Safety Nets Help Europe Resist Stimulus
Protections for workers put in place long ago may lessen the need
By Jason Farago,  Newser Staff
Posted Mar 27, 2009 6:53 AM CDT
Workers arrive for the early shift at the Opel factory in Bochum, Germany, Thursday, Feb. 19, 2009.   (AP Photo/Martin Meissner)
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(Newser) – Ahead of next week's G20 summit, the US and Europe are engaged in a major dispute over the best way to end the global recession: Washington wants more stimulus, while Germany and other EU nations say they've done enough. One overlooked factor in the debate, writes Nicholas Kulish in the New York Times, is generous social legislation that has cushioned the blow of unemployment. "In contrast to America, our social systems are not on the decline right now," Angela Merkel said last week.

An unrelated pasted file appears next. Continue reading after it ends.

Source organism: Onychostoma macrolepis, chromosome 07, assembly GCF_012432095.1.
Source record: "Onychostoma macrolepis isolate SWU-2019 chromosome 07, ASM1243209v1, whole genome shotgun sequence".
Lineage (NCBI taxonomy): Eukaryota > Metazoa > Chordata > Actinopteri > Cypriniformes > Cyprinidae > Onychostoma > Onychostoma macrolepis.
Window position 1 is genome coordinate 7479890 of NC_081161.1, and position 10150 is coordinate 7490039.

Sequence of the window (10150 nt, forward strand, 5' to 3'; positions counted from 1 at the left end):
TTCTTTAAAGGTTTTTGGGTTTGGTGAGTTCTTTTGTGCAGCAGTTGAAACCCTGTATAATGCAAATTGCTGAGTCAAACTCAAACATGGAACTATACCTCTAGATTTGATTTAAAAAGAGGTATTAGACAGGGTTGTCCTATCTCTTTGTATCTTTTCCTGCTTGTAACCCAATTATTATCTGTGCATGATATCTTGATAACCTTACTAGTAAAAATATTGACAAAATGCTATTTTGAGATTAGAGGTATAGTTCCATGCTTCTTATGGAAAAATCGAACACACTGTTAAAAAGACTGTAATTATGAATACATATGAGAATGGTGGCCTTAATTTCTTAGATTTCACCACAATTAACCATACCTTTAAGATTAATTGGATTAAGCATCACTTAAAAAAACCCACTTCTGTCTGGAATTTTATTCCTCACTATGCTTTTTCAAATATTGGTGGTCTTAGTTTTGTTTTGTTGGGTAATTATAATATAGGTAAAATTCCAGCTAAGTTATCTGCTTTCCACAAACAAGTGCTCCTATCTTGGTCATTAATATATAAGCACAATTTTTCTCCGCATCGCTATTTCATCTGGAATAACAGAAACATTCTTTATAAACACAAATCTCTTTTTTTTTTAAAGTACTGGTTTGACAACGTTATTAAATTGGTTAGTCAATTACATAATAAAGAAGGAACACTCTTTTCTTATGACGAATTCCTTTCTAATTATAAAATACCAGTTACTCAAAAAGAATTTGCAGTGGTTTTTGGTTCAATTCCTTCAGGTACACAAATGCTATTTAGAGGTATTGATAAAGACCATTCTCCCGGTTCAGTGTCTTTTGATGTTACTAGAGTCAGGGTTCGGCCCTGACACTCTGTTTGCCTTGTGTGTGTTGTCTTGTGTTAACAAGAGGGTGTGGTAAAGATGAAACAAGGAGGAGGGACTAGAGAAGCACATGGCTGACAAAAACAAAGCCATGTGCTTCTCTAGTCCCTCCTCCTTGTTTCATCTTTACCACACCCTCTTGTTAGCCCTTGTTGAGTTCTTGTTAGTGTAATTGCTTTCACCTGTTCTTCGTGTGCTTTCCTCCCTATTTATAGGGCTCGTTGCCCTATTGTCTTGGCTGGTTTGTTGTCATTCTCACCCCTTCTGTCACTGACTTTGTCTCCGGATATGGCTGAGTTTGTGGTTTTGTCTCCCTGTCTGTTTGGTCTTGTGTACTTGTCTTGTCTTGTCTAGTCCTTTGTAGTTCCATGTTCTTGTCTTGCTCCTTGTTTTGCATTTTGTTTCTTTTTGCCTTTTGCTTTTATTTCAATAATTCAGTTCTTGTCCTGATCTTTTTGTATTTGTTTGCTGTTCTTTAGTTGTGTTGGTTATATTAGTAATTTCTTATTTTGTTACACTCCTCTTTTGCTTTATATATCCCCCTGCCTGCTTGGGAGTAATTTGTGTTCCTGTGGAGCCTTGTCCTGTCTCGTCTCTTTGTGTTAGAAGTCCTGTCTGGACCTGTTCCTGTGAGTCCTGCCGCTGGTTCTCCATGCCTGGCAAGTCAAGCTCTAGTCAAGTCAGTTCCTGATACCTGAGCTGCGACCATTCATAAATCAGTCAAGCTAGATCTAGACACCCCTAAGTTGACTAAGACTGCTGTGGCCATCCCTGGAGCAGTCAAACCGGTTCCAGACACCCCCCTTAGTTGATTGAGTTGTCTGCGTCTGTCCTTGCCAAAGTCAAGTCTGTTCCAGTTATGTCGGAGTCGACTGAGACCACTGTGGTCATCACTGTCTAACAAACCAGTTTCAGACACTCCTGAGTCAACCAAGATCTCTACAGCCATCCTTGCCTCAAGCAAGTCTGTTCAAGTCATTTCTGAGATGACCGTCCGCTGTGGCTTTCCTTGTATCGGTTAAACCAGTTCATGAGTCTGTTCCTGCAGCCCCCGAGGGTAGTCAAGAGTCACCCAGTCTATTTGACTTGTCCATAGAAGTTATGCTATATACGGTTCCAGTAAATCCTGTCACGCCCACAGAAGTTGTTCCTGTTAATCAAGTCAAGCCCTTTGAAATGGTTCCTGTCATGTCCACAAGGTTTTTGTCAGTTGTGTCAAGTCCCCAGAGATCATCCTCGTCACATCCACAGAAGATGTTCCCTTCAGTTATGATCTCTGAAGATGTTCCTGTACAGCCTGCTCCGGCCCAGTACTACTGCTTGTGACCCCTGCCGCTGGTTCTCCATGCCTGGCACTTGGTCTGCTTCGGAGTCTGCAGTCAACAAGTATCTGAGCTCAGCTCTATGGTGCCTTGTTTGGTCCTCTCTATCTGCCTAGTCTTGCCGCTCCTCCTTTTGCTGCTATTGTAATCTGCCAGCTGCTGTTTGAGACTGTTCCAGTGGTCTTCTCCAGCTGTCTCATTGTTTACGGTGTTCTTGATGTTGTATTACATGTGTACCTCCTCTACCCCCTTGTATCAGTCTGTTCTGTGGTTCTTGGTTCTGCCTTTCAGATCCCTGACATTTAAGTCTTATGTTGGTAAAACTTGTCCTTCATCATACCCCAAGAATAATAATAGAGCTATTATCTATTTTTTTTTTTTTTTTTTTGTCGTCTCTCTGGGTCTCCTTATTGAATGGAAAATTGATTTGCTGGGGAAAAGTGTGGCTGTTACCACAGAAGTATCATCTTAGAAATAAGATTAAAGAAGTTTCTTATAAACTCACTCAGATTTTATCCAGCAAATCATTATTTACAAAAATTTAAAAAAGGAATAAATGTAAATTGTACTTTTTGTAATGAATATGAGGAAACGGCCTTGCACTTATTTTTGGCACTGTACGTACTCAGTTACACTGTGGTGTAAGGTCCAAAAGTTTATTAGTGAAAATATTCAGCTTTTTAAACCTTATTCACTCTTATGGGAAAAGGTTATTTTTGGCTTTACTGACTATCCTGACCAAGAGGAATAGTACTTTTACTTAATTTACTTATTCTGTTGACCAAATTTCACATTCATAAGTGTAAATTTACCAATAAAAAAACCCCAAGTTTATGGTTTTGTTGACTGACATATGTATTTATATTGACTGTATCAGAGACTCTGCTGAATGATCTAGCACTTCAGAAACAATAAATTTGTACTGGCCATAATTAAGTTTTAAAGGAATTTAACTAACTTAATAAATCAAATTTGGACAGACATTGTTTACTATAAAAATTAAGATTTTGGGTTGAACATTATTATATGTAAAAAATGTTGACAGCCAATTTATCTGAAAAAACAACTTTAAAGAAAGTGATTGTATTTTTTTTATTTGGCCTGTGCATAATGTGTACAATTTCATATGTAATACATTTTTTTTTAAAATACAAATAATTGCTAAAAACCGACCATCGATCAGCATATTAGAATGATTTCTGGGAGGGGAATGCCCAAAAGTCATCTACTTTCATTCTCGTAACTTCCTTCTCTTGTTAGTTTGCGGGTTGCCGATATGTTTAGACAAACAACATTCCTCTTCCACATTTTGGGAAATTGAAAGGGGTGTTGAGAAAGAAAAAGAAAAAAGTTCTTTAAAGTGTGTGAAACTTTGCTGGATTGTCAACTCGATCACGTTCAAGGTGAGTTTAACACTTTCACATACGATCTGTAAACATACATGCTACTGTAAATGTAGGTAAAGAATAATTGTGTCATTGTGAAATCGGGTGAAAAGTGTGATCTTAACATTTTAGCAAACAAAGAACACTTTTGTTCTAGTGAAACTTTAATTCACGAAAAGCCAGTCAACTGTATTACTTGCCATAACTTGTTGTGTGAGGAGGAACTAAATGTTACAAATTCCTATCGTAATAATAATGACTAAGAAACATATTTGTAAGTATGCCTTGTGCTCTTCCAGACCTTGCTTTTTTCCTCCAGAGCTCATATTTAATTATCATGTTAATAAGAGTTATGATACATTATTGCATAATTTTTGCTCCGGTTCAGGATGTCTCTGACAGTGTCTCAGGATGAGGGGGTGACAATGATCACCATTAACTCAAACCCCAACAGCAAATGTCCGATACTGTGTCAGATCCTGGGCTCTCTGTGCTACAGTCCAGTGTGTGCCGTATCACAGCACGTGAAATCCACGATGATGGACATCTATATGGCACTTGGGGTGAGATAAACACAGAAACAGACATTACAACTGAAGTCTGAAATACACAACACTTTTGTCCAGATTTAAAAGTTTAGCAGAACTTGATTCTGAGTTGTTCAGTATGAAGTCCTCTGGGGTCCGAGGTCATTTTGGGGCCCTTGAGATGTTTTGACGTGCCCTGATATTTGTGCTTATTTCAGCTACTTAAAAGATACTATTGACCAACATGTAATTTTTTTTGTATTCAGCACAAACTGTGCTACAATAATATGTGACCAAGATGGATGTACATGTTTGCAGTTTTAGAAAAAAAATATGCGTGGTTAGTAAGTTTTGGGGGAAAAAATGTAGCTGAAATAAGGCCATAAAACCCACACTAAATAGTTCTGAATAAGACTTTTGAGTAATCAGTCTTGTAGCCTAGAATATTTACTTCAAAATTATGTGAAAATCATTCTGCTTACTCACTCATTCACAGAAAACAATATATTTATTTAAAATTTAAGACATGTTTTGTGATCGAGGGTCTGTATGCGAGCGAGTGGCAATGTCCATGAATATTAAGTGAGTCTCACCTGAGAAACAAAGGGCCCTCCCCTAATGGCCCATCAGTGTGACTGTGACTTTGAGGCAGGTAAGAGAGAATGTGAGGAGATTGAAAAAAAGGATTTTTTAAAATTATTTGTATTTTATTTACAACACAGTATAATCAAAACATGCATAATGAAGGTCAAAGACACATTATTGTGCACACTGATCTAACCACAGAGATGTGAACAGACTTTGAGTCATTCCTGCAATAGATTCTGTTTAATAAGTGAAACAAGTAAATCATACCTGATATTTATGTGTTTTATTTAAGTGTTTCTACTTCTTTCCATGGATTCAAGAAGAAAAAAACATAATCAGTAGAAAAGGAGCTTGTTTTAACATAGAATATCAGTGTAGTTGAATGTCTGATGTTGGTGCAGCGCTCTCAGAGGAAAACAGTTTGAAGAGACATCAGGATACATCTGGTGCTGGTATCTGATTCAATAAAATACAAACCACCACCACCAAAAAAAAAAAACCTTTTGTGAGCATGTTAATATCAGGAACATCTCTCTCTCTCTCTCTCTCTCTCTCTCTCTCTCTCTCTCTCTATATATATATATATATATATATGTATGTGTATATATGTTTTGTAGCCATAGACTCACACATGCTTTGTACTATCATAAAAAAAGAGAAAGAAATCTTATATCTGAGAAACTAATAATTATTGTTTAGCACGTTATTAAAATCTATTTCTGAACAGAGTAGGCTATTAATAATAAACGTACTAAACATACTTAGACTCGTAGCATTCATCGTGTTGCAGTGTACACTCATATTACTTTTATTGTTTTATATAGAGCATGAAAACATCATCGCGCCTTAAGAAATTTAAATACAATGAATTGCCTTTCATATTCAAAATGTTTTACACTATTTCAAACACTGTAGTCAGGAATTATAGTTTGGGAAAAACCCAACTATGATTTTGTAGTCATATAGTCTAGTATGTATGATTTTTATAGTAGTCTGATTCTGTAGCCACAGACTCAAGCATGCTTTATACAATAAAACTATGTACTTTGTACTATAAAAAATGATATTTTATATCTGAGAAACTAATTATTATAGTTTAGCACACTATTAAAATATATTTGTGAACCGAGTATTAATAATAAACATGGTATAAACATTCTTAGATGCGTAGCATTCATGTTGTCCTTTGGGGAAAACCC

During boom years, free-market advocates derided the European model. Now, European workers are enjoying extensive job protections, including government compensation for employees reduced from full- to part-time. And that, say Merkel and other politicians, compounds the economic impact of EU nations' smaller stimuli. As one welder cut to part-time said, "Of course I’m concerned about the reduced wages, but it’s better than getting fired."